Faculty Research Assistance Program (FRAP) Directory

The FRAP Directory allows students to identify UCSB faculty who are looking for undergraduate students to participate in their research projects or creative activities. Please use the links below to find opportunities by discipline. Students, if your desired discipline is not listed, please contact the Undergraduate Research Initiatives office at 805-893-3090 or urca@ltsc.ucsb.edu for assistance. Faculty, if you would like to post your research or creative activity opportunity, please complete the online submission form.

Molecular Cellular and Developmental Biology

Daniel Morse

Location:
3155, Marine Biote
805-893-3157

Research Project

Biophotonics: Join an exciting interdisciplinary project at the frontiers of biology, chemistry, physics and materials engineering, focused on discovery of the underlying mechanisms by which living organisms harness light for camouflage, communication and energy in the underwater world, and translation of these mechanisms for advances in new materials and breakthrough technologies. We're discovering how specific genes and proteins in marine molluscs ranging from squids to giant clams produce nanostructures that control the wavelength (color) and intensity of light they reflect for stealth, signaling and enhanced photosynthesis, and working with colleagues in local industry to translate these findings for practical advances in new photonic and infrared technologies. Opportunities to participate at each of these levels, from the DNA and protein levels, analyses of the biomolecular nanostructures, optical and photonic analyses, and development and characterization of new materials and photonic, IR and photovoltaic devices. Undergraduates who have participated in this project previously have benefitted from the individualized mentoring provided, and gone on to advanced studies in some of the best graduate programs in the country, and to rewarding careers in research and industry.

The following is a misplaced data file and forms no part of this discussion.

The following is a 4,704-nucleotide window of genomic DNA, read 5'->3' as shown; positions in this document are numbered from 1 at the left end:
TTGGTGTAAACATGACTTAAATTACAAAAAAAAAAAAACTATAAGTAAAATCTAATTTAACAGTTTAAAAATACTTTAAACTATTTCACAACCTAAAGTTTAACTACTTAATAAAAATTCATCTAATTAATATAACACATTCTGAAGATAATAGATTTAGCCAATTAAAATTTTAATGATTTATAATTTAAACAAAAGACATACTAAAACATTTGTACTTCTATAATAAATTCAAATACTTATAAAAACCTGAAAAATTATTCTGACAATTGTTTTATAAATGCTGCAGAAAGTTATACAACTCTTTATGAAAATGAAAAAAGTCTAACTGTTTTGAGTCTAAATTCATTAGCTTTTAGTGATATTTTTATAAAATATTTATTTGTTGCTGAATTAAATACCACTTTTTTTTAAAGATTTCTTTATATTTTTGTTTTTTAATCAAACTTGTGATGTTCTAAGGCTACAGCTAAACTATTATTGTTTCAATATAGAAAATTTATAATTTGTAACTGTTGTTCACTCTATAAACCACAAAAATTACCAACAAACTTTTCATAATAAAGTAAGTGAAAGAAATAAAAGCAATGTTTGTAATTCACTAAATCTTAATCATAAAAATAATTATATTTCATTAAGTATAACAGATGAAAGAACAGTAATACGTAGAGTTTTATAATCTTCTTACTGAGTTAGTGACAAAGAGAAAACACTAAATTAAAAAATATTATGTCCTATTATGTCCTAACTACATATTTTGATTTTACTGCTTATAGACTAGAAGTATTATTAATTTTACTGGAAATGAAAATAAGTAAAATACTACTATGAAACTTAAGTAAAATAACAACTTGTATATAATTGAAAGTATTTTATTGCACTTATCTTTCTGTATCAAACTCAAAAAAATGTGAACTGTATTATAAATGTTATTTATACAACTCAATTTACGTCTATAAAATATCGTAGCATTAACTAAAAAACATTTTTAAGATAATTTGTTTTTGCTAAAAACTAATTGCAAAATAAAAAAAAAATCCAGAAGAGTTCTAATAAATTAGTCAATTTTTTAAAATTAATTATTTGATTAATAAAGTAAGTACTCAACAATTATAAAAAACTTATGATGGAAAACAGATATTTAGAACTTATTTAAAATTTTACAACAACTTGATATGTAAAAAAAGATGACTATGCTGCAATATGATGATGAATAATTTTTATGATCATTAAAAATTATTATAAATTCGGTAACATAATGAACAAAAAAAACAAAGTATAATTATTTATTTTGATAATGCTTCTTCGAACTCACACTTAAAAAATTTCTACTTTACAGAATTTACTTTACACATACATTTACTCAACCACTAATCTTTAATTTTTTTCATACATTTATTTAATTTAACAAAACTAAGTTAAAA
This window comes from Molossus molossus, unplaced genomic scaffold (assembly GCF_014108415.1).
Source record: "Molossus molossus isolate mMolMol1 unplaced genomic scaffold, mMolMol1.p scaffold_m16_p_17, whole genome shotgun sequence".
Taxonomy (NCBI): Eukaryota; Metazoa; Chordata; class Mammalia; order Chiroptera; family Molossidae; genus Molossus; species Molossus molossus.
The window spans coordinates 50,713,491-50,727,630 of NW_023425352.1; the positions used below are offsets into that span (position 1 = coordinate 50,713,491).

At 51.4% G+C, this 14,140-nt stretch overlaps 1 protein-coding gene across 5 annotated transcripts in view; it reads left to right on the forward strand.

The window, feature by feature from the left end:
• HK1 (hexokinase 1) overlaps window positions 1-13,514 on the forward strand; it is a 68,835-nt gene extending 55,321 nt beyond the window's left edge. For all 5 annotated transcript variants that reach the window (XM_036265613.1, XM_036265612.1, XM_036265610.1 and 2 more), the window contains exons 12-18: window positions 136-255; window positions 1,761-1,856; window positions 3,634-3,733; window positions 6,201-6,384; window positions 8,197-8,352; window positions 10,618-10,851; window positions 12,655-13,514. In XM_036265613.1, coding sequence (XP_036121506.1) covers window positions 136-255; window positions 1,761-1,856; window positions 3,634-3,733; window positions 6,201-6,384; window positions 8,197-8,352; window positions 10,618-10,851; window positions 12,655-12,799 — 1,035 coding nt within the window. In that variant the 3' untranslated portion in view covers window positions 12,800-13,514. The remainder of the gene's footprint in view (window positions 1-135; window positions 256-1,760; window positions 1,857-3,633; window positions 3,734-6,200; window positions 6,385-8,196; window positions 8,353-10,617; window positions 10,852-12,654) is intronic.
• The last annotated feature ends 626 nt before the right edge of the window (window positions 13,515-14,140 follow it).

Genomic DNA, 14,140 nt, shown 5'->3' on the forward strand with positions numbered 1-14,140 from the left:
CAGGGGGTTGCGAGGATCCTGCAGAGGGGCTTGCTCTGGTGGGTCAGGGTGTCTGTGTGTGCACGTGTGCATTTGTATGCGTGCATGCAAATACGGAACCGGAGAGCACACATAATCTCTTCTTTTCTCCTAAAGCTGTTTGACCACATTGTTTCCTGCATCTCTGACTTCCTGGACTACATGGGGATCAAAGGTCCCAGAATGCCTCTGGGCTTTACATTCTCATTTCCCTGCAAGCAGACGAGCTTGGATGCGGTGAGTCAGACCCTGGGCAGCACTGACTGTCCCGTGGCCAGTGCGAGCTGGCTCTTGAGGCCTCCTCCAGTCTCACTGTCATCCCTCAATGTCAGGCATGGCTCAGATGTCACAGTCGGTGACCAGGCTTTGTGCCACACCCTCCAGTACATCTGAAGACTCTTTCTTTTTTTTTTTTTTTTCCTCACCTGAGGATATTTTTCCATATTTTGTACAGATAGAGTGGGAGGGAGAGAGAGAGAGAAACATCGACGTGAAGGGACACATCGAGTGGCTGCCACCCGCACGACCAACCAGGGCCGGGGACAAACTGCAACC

Undergraduate Contribution

Opportunities to participate at each of these levels, from the DNA and protein levels, analyses of the biomolecular nanostructures, optical and photonic analyses, and development and characterization of new materials and photonic, IR and photovoltaic devices. Undergraduates who have participated in this project previously have benefitted from the individualized mentoring provided, and gone on to advanced studies in some of the best graduate programs in the country, and to rewarding careers in research and industry.

Requirements

(1) Passionate curiosity about the still unknown molecular, cellular, energetic and physical mechanisms of life and its evolution, its adaptations to light and to life in the oceans, and/or a deep interest in learning from the unique advantages evolved by living systems to guide the development of new routes to advanced materials and technologies; (2) Sufficient time for research as described above (minimum of ca. 20 hrs/week; 2 or more consecutive quarters); (3) academic focus and sufficient preparation in some area congruent with this research (in either biology, biochem., physics, chemistry, materials, energy, engineering, etc.; some demonstration of appropriate skill or prior experience; strong GPA.

Eduardo Orias

Location:
2139 Bio II
(805) 893-3024

Research Project

Mating type (sex) determination (MTD) in the unicellular eukaryote, Tetrahymena pigmentosa, which has three mating types, had been thought to involve three alleles at the mat locus, which show hierarchical dominance in heterozygotes. The recent elucidation of the stochastic mechanism of MTD in a related species, Tetrahymena thermophila, makes the previous hypothesis of T. pigmentosa MTD untenable. Rather than hierarchical dominance, previous results are now best interpreted as a case of hierarchical, directed allele-specific DNA loss in the somatic nucleus of heterozygotes, i.e., an example of programmed gene editing. This project aims to experimentally test this new hypothesis.

Undergraduate Contribution

Using PCR amplification, the student will test for the presence of each allele of the mat locus in the somatic nucleus of T. pigmentosa heterozygotes that express only the “dominant” allele. As a control, exceptional progeny that express both mating types in the somatic nucleus will be shown, by a similar test, to possess both alleles. If these experiments give the predicted results, the student will next determine at what stage, after fertilization, the “loser” allele is lost from the somatic nucleus. This will be done by testing cell lines at defined intervals after fertilization. Every quarter the student will present a quarterly progress report to my research group in the form of an oral, PowerPoint-illustrated presentation at one of our weekly lab meetings. The student will also present his/her work at the yearly UCSB Undergraduate Research Colloquium.

Requirements

Course: MCDB 101A, 101B
Cumulative GPA: At least 3.0
Skills: Word-processing, spread sheets, PowerPoint, calculating dilutions
Availability: at least 15 hr per week, including some 3-4-hr blocks of time

Location:
Biology II 2139
(805) 893-3024

Research Project